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I want to determine the carbons that are oxidatized in an organic reaction.

Is it an acceptable way to first figure out the oxidation number of every carbon in reactants and products and then compare the oxidation numbers (for example: $\ce{+I -> +II} =$ Oxidation; electron loss)?* Or is my attempt to work with oxidation numbers false (for example: an aldehyde and keton are on one oxidation level, but their carbon has different oxidation numbers?). Maybe I should go over the oxidation levels of functional groups given in many textbooks as tabulars (but my structures aren't that easy and have not the most common functional groups)?

*I have read in many posts here, that this is a legitimate way — but there is "my problem" with the keton and the aldehyd, as mentioned above.

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Yes, determining oxidation numbers and thereby finding out what is oxidised and what is reduced is a valid method, especially for reactions that include oxidations or reductions.

Your ‘problem’ with an aldehyde and a ketone is actually not a problem at all. Ketones have an oxidation state of $\mathrm{+II}$, which means that the only thing they could be oxidised to in a two-electron (i.e. non-radical) process would be $\ce{CO2}$ — hence why they are stable towards oxidation. Aldehydes, on the other hand, have an oxidation state of $\mathrm{+I}$, which means that they can easily be oxidised (to carboxylic acids, oxidation state $\mathrm{+III}$) by simplet two-electron processes.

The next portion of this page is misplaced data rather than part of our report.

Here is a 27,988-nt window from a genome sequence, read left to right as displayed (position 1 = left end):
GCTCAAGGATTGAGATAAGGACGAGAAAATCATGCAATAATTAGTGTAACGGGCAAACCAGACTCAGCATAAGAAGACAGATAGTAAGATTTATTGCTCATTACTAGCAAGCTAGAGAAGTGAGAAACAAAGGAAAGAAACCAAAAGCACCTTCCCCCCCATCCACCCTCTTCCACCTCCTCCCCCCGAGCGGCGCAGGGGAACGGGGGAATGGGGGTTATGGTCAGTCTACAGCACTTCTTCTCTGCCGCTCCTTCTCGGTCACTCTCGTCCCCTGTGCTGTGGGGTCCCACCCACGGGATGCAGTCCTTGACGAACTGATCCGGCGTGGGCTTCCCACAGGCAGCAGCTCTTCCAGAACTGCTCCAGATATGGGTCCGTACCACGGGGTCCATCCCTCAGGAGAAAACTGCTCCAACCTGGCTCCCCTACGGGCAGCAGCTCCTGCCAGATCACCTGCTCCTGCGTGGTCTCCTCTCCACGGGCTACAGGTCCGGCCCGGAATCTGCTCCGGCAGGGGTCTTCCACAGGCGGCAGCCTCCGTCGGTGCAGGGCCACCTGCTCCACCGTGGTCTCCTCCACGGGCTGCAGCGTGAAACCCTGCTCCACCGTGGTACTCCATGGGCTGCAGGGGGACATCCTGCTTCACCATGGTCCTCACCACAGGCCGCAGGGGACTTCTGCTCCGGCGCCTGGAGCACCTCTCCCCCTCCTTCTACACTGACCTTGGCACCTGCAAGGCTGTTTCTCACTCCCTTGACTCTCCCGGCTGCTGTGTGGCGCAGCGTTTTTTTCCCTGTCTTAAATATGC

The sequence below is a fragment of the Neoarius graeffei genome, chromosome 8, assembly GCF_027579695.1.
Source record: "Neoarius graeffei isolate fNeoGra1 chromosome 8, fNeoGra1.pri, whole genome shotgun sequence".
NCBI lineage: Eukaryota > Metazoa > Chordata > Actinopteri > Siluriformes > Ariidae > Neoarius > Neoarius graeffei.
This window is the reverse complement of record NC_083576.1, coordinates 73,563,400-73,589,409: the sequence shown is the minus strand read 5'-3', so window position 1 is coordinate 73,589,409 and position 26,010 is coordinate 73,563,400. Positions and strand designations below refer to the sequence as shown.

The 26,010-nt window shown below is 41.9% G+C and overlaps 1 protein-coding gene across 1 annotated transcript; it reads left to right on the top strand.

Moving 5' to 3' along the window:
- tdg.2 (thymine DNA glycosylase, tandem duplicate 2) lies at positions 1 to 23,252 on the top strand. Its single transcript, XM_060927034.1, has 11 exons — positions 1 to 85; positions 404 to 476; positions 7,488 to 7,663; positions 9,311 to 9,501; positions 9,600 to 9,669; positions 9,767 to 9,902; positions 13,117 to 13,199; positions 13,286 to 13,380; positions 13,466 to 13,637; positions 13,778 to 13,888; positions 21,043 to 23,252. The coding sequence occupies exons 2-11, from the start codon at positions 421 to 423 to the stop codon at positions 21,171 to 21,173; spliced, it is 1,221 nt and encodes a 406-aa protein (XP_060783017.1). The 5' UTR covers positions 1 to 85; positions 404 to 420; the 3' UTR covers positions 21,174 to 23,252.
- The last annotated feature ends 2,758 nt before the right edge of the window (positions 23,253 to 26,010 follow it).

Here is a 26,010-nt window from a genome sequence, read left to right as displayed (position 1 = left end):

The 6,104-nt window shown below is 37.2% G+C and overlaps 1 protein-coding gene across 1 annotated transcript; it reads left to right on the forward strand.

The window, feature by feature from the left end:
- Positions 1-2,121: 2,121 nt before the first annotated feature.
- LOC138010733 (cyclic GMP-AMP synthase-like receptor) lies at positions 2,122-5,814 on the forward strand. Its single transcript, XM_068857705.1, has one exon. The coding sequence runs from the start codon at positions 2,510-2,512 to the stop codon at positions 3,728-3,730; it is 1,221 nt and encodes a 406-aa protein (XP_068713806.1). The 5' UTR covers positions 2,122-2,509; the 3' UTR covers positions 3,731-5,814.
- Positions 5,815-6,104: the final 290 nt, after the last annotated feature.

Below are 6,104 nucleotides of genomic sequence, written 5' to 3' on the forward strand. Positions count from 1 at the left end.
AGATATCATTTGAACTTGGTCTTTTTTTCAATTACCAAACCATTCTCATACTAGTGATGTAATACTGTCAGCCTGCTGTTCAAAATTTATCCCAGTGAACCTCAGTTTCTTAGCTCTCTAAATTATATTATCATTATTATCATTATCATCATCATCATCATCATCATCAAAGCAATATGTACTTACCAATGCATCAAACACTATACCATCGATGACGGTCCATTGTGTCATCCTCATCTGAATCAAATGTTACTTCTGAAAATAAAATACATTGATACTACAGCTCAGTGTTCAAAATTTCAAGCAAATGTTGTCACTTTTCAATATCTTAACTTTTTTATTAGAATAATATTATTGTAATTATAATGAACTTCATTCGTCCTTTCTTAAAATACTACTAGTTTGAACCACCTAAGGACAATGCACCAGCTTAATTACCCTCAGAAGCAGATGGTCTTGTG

Likewise, the different oxidation states of primary ($\mathrm{-I}$), secondary ($\mathrm{\pm 0}$) and tertiary ($\mathrm{+I}$) alcohols can be used to help understand why it makes sense to distinguish.

However, do note that many organic reactions — while definitely involving a change of oxidation states — do not fit into the classical redox paradigm well. Throughout the mechanism of a Horner-Wadsworth-Emmons reaction, the (tertiary) phosphonate carbon changes its oxidation state from $\mathrm{-II}$ to $\pm 0$ in two distinct, one-electron steps, while the aldehyde carbon goes from $\mathrm{+I}$ to $\mathrm{-I}$ also in two distinct steps — but nobody would go as far as calling it a redox reaction.

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